Moreover, party members claim that Gallardo-Rooker has not followed the disclosure rules in verbal communications. For example, Gallardo-Rooker has invited delegates in San Bernardino, Kings, and Ventura counties on tours of DaVita clinics without disclosing her financial relationship with the company. “She made a phone call to me and asked me to talk to these people,” said John Griffin, the chair of the Ventura County Democratic Party. Griffin said that Gallardo-Rooker did not disclose at that time that she was a paid consultant. “I’ve since approached her and told her I would have appreciated her mentioning that. I had the impression that this was something the party was recommending.” Griffin, an SEIU member, has since endorsed the initiative.
Gallardo-Rooker has also asked caucus chairs to give her time to speak in opposition to Proposition 8 at their caucuses during this weekend’s executive board meeting. RL Miller, the chair of the party’s environmental caucus, declined the offer because Proposition 8 had nothing to do with environmentalism. “I don’t remember exactly, but I said either, ‘Are you working for the opposition?’ or ‘Are you opposing the initiative?’” Miller recalled. “She said, yes, she opposed, and launched into a long spiel as to why she opposed.”
The disclosure bylaws were put in place after a former vice chair, Eric Bauman, was revealed to have taken $12,500 a month from a 2016 campaign opposing an initiative that would have capped prescription drug prices. The initiative was no match for the pharmaceutical industry’s massive spending in opposition to it, and the initiative ultimately failed. Bauman later became party chair.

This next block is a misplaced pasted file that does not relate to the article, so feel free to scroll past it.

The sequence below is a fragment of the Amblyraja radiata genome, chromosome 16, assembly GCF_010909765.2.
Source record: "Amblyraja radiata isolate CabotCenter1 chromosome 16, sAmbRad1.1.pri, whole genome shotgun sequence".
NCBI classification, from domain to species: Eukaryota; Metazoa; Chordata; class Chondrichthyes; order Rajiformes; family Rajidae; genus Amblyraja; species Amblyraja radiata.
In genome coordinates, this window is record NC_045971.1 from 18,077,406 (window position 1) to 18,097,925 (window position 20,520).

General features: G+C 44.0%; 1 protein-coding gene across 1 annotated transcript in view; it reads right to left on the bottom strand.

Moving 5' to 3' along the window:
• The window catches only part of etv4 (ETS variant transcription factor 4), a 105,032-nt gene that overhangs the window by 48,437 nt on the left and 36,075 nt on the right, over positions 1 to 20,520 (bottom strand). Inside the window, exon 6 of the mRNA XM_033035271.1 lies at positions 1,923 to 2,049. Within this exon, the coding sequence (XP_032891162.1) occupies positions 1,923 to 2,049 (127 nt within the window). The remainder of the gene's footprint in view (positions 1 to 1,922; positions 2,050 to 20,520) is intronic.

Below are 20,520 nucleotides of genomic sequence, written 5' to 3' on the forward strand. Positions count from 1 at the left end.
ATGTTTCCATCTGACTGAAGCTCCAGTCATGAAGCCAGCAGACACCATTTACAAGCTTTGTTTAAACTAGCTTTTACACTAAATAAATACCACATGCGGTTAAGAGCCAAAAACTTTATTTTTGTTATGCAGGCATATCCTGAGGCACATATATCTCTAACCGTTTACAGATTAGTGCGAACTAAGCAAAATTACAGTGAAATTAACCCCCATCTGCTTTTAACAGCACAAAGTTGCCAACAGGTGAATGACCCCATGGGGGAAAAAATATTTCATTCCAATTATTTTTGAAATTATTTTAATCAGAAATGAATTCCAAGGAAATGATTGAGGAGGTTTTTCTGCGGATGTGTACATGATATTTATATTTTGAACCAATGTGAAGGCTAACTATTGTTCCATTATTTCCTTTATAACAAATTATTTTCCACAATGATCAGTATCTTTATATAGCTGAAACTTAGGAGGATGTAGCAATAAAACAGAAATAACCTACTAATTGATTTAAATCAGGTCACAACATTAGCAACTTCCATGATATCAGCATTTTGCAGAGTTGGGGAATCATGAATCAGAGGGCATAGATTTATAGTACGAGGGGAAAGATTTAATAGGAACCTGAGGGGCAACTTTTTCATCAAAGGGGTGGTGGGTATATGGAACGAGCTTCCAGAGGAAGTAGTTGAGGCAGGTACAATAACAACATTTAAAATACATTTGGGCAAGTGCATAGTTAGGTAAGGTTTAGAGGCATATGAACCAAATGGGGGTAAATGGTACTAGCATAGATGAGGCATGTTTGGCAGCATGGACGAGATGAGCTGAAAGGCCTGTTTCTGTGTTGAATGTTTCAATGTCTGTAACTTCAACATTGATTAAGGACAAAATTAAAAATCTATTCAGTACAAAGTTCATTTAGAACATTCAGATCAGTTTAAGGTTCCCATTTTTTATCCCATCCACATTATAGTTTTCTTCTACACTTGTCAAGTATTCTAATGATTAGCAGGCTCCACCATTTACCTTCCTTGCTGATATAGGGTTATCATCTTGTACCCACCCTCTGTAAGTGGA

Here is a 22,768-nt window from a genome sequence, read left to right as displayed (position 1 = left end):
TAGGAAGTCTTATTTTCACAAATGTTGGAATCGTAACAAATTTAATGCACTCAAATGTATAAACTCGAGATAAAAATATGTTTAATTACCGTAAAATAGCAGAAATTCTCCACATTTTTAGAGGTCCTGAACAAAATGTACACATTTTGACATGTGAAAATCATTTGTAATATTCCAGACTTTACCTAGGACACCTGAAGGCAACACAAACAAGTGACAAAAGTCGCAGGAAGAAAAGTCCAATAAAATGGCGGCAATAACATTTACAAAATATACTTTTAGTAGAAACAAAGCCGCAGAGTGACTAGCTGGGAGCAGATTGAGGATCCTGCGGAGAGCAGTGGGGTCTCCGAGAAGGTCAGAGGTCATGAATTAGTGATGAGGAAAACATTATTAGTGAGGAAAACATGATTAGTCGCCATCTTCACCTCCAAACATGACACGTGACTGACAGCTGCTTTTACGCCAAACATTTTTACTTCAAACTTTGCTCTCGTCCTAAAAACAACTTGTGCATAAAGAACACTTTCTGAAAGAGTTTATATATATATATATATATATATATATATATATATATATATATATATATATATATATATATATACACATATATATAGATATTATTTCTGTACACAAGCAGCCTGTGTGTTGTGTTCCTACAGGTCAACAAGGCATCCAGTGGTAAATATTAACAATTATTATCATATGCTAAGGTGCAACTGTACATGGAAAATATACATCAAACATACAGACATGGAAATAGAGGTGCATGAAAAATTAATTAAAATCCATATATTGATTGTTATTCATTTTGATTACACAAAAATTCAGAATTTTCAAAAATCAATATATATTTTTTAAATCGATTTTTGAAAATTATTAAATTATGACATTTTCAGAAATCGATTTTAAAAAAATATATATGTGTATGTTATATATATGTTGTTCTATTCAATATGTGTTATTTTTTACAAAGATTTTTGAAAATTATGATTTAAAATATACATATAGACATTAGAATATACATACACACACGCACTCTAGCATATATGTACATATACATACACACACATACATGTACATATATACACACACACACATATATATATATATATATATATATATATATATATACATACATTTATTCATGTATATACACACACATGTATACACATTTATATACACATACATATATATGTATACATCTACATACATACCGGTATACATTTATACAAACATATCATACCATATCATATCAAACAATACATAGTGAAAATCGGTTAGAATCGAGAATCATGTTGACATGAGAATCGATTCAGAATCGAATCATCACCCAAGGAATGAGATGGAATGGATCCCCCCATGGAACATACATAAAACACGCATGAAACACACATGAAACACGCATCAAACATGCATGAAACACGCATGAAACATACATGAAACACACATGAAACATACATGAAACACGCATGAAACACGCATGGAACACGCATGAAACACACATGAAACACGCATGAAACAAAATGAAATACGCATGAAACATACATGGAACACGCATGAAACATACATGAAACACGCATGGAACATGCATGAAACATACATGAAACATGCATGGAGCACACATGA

Susie Shannon, a Democratic National Committee member who authored the bylaw amendment, says she makes disclosures about her campaign commitments to initiatives even when she isn’t being paid directly. “I disclose in every communication. They say, ‘Thanks so much for doing that,’” she said.
“When somebody’s doing something anti-labor, but not being straightforward about why, and that person is an officer in the party, that’s troubling,” added another delegate, who asked that his name be withheld so he could speak more freely about party operations. “I voted for Alex Rooker. I have no quarrel with Alex Rooker. But this is a scam.”
Proposition 8 is one of several hotly contested measures on the California ballot this fall involving corporate interests. Another, Proposition 10, would repeal the restriction on local governments to design their own rent control programs. The “No” side has received an enormous amount of money from developer interests, including $644,000 from Invitation Homes, a division of private equity giant Blackstone. Invitation Homes is the largest single-family rental owner in the country, with 82,000 properties nationwide, including more than 12,700 in California.
The California Democratic Party will determine its position on all ballot measures at the executive board meeting on Saturday in Oakland. “The Democratic party is at a crossroads — if we want voters to trust us, we must provide the transparency and values of ethical leadership and stand up for workers and patients,” Demyan said. Financial disclosures go a long way toward building that trust.
Neither Gallardo-Rooker nor the California Democratic Party responded to a request for comment.